Wrestling with Truth July 24 2011

Exodus 20  LAW

(summarized from Colin Smith with additional ideas from Peter Lewis and TLT)

How was this trip to Mt. Sinai different for Moses?

Why did God give the Ten Commandments to the Israelites?

Two possibilities:

  • God gave the Ten Commandments so that by keeping them the Israelites would become His people.
  • God gave the Ten Commandments to the Israelites because they were His people.

The whole bible, including the Old Testament, is a story of grace.

  • Sin is falling short of the glory of God
  • (Rom 3:23 NIV) “for all have sinned and fall short of the glory of God,”
  • Sin is breaking the law of God
  • (1 John 3:4 NIV) “Everyone who sins breaks the law; in fact, sin is lawlessness.”
  • Conclusion:  The “glory of God” parallels “the law”.

What do the Ten Commandments tells us about the character of God?

  • No other gods — He is the only God.
  • No idols — Images distract us from God’s glory.  God is alive.
  • No profanity — God is holy and will not be used.
  • Keep the Sabbath holy — God shares his rest.
  • Honor your parents — God created authority and parenthood and put us in families.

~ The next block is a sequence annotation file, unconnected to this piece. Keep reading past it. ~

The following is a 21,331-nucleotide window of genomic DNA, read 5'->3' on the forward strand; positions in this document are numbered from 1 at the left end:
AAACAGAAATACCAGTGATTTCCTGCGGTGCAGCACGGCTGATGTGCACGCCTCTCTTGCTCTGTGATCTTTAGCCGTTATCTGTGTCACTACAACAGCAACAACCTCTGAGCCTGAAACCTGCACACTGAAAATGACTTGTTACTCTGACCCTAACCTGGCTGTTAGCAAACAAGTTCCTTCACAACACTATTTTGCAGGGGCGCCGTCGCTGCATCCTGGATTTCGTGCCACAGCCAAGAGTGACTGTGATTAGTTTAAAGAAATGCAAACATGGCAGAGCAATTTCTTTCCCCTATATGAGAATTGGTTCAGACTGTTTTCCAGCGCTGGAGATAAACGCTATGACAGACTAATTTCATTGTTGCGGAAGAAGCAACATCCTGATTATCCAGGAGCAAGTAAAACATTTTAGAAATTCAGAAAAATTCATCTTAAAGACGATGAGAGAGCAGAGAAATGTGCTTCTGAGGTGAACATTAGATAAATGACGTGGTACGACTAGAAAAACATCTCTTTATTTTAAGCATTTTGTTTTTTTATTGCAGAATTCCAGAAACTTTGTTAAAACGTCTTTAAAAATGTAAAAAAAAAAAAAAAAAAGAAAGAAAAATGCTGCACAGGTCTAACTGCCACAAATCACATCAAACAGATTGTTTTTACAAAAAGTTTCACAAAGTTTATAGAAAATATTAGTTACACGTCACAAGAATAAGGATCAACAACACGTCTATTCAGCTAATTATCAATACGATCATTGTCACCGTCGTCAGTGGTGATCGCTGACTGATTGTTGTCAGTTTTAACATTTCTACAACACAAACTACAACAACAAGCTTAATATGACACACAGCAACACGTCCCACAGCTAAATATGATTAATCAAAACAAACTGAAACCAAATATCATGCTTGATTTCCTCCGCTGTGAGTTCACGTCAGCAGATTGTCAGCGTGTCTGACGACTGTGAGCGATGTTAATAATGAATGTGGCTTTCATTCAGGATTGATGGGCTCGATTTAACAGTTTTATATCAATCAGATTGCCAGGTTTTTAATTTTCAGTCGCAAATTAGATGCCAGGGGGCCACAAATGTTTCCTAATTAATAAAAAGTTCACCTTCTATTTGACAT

• No murder –God made life
  • No adultery — God is faithful and protects marriage and families.
  • No stealing — God is trustworthy and respects property.
  • No lying — God is truth.
  • No coveting — God is content but appoints limits.

God’s ultimate purpose is to restore in us the true reflection of His glory.

  • Ezekiel 36:26 I will give you a new heart and put a new spirit in you; I will remove from you your heart of stone and give you a heart of flesh. 27 And I will put my Spirit in you and move you to follow my decrees and be careful to keep my laws.
  • (2 Cor 3:18 NIV) And we, who with unveiled faces all reflect the Lord’s glory, are being transformed into his likeness with ever-increasing glory, which comes from the Lord, who is the Spirit.

Comments on THOU SHALT NOT and YOU SHALL NOT (see American Heritage Dictionary)

  • SHALT is the archaic form of SHALL
  • Often used in place of will or should
  • Shall can be used as a simple future tense  (We shall arrive tomorrow.)
  • Shall can imply an order, promise, requirement, or obligation (You shall pay the fine.)
  • Shall can imply the will to do something  (I shall meet the deadline.)
  • Shall can indicate something inevitable  (That day shall come.)
  • In general, “shall” seems to include some level of moral obligation.


  • Is this a command or a promise to a transformed thief?


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1 Response to Wrestling with Truth July 24 2011

  1. Joyce says:

    Hmm . . .looks like a great lesson! Sorry I wasn’t there to hear it. You, (in spite of my somewhat prejudiced perspective), are a really great teacher! jt

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